LiNK, for instance, sends out an email series of “rescue stories” from the ground. They usually have a short snippet introducing a beneficiary, followed by a CTA stating the next specific action to take – “Read Full Story.” I also love how this particular email uses hand-drawn illustrations instead of photos. While it probably serves as a safety measure for the beneficiary, it’s still a creative medium that adds an unexpected twist to the typical text/photo email. Cue intrigue.

After clicking, readers are taken to the organization’s blog for more information.

LiNK email click

However, your breadcrumbs don’t have to just lead your blog. You can direct readers to other platforms too. Check out what charity:water does with their hook. Although their email approach and CTA are similar, their button links to an article on Medium instead. A platform built for storytelling, Medium connects readers to compelling narratives, while blending text, images and videos in beautiful ways that might be too complex to do on your own blog.

charitywater Email Medium

2. Create a Hashtag

Create a hashtag for your project, campaign, or project. This links all of your content together, makes it discoverable across social networks, and allows supporters to follow along at any point in your campaign. Each social platform serves a different purpose, so think about how you will distribute content on different accounts to get the most engagement.

Let’s look at an example. Team Rubicon, a disaster relief organization, creates a different hashtag for each of their operations and posts regular updates on Twitter and Instagram. This tweet about #OpHumbleTrooper gives a quick update about what’s happening on the ground:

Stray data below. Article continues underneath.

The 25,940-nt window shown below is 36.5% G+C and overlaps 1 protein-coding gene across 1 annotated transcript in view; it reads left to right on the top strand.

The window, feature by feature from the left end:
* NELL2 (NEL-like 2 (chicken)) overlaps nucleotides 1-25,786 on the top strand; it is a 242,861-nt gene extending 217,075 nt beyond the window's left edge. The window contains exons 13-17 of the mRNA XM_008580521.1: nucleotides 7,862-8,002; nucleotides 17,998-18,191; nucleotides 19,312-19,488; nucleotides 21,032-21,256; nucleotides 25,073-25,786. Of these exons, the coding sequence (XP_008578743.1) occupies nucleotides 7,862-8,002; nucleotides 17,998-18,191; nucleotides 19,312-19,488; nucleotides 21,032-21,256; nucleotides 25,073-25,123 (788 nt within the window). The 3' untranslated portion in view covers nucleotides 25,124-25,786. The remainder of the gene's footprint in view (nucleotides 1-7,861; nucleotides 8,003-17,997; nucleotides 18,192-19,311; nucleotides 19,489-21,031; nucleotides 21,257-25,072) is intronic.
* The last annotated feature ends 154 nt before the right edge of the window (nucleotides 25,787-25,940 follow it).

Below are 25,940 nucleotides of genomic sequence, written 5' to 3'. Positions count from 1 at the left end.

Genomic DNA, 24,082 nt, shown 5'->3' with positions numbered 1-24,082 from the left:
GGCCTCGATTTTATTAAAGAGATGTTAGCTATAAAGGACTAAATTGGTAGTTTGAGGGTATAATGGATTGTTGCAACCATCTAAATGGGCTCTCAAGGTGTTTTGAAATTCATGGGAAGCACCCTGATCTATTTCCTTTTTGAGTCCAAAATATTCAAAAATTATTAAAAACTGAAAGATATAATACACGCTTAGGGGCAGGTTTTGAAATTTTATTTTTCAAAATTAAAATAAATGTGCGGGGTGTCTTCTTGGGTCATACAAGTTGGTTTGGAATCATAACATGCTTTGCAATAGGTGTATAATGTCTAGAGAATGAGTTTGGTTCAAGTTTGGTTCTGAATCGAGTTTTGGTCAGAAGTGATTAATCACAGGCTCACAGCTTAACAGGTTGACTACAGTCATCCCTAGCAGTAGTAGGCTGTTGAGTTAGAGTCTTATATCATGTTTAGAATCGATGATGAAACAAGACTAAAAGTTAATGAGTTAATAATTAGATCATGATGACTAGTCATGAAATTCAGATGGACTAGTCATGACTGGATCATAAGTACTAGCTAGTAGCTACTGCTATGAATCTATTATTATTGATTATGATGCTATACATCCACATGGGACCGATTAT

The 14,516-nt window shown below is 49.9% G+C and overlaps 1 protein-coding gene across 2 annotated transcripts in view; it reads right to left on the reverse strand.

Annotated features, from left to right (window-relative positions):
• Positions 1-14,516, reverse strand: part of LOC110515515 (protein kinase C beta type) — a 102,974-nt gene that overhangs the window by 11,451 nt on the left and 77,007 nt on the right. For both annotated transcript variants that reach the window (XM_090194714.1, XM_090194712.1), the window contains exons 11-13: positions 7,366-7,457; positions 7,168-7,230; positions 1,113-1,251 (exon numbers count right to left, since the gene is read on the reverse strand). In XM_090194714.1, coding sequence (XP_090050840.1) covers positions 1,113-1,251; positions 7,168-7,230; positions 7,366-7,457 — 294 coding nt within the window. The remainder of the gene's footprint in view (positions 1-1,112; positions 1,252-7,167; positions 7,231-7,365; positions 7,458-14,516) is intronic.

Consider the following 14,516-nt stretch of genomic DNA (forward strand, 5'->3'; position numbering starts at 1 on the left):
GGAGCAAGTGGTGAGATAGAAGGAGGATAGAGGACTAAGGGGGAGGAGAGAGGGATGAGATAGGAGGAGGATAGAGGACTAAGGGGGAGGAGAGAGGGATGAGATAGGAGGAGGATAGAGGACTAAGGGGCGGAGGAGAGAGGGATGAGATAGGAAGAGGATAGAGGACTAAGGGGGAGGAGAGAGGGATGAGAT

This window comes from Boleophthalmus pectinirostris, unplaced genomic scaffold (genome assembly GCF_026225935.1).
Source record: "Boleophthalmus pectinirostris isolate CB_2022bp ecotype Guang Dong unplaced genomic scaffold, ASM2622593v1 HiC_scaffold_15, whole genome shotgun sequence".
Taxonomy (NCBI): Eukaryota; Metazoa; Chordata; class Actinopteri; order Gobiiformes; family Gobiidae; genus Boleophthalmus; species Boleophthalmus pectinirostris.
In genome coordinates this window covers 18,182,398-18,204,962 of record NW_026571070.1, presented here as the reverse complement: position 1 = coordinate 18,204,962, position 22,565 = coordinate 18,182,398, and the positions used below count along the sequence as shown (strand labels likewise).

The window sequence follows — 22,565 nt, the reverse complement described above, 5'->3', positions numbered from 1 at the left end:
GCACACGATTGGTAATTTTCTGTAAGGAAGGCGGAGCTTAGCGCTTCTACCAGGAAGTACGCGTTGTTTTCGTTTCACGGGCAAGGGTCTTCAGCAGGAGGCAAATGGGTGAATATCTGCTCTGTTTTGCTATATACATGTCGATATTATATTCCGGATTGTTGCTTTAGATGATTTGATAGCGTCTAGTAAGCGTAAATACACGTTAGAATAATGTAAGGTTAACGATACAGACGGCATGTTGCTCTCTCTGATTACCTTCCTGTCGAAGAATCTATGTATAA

However, TR uses their Instagram account to give supporters a more personal take on the operation. Searching #OpHumbleTrooper on Instagram reveals a string of portraits of their veteran volunteers.

TR Instagram Characters

While Twitter is conducive to news or updates, Instagram’s brings followers up close and personal with Team Rubicon’s story.

3. Integrate Video

We’ve all heard it in almost every context: video is compelling. It combines sound, images, and movement, to bring your story to life and inspire people to take action. You can:

  • Post a video on your website to launch your impact story
  • Email one to fundraisers when they’re partway to their goal
  • Interview a new character (constituent, volunteer, staff) in your project’s story
  • Film a recap or thank you video at the end of your project

To conclude a school-building project, buildOn filmed their student volunteers sharing about their rewarding experiences in the field. While the video is uploaded on YouTube, they also cross-promoted it on Twitter to reach a larger audience.



4. Curate Scenes From Your Story

A unique element of transmedia storytelling is its interactive nature. When you use different platforms, especially social networks, invite people to dialogue with your story and enter an ongoing conversation. This gives you the chance to feature supporters as contributors and characters of your story.

Crowdsource and repurpose content created from your audience. There are a number of tools that help you aggregate and curate content, like StorifyInstagram’s public API, and Tagboard. Collect content with event-specific tags, pull it into a gallery, and display it on your website or blog.


Create a broader, more dynamic storyline around your next project or event. Building a live feed of content, using a range of online tools, will create – and sustain – a richer experience for your supporters, compelling them to follow along with your activity. Make sure to build in calls to action within your chapters so your audience knows what to do next. Strategize your content production and your story will come to life!

The Guide to Nonprofit Storytelling